U.S. Department of Veterans Affairs
What services are available regarding service dogs and guide dogs?
To support an active and independent lifestyle, the Department of Veterans Affairs (VA) provides benefits for guide and service dogs. The job of a guide dog is to assist the blind. A service dog assists someone with a severe to profound hearing impairment or someone with a physical impairment that substantially limits mobility.
Veterans enrolled in VA health care may be eligible for a guide/service dog. A referral is made to a specialist from the primary care provider. The Veteran’s VA medical team will perform a complete clinical evaluation to determine how best to assist the Veteran.
Each working dog request is reviewed and evaluated on a case-by-case basis.
VA does not provide guide dogs, rather it coordinates with accredited non-VA agencies that provide working dogs. Once the Veteran is proficient using the guide dog, the dog will become the Veteran’s property.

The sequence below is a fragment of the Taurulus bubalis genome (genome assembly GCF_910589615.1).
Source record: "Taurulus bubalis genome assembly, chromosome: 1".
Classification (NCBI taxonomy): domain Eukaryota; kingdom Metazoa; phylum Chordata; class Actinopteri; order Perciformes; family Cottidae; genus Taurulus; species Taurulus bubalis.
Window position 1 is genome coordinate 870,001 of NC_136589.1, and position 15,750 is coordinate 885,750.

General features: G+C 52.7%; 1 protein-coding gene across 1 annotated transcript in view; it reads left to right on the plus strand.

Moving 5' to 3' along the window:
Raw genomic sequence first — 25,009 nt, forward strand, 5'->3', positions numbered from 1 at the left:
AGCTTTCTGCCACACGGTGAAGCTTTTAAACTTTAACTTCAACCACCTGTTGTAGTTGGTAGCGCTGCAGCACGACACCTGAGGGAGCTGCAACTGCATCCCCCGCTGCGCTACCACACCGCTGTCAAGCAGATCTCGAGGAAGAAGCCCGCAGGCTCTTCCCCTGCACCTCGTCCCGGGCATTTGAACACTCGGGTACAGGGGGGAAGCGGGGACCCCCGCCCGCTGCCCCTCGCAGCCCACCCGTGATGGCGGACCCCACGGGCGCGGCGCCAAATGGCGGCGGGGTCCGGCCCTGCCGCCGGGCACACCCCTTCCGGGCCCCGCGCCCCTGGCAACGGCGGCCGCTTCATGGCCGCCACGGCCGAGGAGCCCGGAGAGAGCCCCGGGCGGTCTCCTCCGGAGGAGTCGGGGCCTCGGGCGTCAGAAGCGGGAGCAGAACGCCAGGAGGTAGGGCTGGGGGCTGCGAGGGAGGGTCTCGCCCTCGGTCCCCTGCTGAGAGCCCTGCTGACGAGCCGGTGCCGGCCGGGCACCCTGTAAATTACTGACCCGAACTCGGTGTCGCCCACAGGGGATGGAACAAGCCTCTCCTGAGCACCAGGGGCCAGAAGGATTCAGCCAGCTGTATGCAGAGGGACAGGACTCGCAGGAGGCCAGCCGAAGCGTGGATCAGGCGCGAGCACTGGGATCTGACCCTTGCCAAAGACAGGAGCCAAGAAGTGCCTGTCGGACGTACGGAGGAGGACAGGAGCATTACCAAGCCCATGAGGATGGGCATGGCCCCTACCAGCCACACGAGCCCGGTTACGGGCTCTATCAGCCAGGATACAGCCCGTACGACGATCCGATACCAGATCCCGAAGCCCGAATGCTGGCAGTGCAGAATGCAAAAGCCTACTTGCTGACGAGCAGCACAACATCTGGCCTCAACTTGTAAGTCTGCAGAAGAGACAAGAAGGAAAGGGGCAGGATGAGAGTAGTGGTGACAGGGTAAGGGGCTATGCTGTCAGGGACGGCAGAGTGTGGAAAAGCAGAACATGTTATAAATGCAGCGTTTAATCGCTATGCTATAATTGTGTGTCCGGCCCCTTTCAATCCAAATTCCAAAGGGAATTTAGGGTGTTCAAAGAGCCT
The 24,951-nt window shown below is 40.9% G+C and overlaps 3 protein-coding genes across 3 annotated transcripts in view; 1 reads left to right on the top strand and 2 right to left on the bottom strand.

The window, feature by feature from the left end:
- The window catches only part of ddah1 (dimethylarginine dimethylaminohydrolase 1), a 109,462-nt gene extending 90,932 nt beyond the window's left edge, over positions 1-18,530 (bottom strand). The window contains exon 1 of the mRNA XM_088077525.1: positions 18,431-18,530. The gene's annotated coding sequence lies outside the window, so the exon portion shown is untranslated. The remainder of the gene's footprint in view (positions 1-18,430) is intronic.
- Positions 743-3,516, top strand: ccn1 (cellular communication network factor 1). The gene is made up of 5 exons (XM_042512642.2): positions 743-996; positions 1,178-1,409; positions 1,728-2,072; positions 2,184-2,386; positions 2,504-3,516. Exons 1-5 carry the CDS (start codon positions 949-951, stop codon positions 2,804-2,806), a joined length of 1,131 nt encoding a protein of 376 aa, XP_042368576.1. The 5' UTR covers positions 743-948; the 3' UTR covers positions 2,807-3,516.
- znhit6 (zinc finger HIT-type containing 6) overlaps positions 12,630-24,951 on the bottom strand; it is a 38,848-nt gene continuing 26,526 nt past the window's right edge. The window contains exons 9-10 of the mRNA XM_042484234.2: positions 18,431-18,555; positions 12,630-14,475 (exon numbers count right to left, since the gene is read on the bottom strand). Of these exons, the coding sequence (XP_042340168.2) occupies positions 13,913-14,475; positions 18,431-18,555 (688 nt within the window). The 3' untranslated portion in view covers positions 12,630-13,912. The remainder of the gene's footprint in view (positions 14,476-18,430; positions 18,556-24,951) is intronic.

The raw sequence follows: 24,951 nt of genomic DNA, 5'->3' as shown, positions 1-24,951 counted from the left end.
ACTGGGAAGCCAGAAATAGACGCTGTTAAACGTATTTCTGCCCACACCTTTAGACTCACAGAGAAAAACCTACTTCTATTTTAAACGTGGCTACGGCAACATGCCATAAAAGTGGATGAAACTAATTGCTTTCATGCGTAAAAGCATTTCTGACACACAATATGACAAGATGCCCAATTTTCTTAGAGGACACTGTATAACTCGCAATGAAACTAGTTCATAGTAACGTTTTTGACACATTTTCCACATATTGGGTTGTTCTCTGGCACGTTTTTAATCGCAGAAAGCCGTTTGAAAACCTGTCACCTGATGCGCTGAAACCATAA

Veterinary care for working dogs are provided and equipment through VA Prosthetics and Sensory Aids. VA does not pay for boarding, grooming, food, or any other routine expense associated with owning a dog
Because the Department of Veterans Affairs uses federal funding to provide service and guide dogs to disabled military veterans at no charge to the individual, there are additional regulations found in 38 C.F.R. 17.148 and laws found at 38 U.S.C. 1714.
Service and guide dogs given to veterans must be trained by accredited (selected) third party organizations. Service and guide dogs under the Veterans Affairs plans can not be owner trained.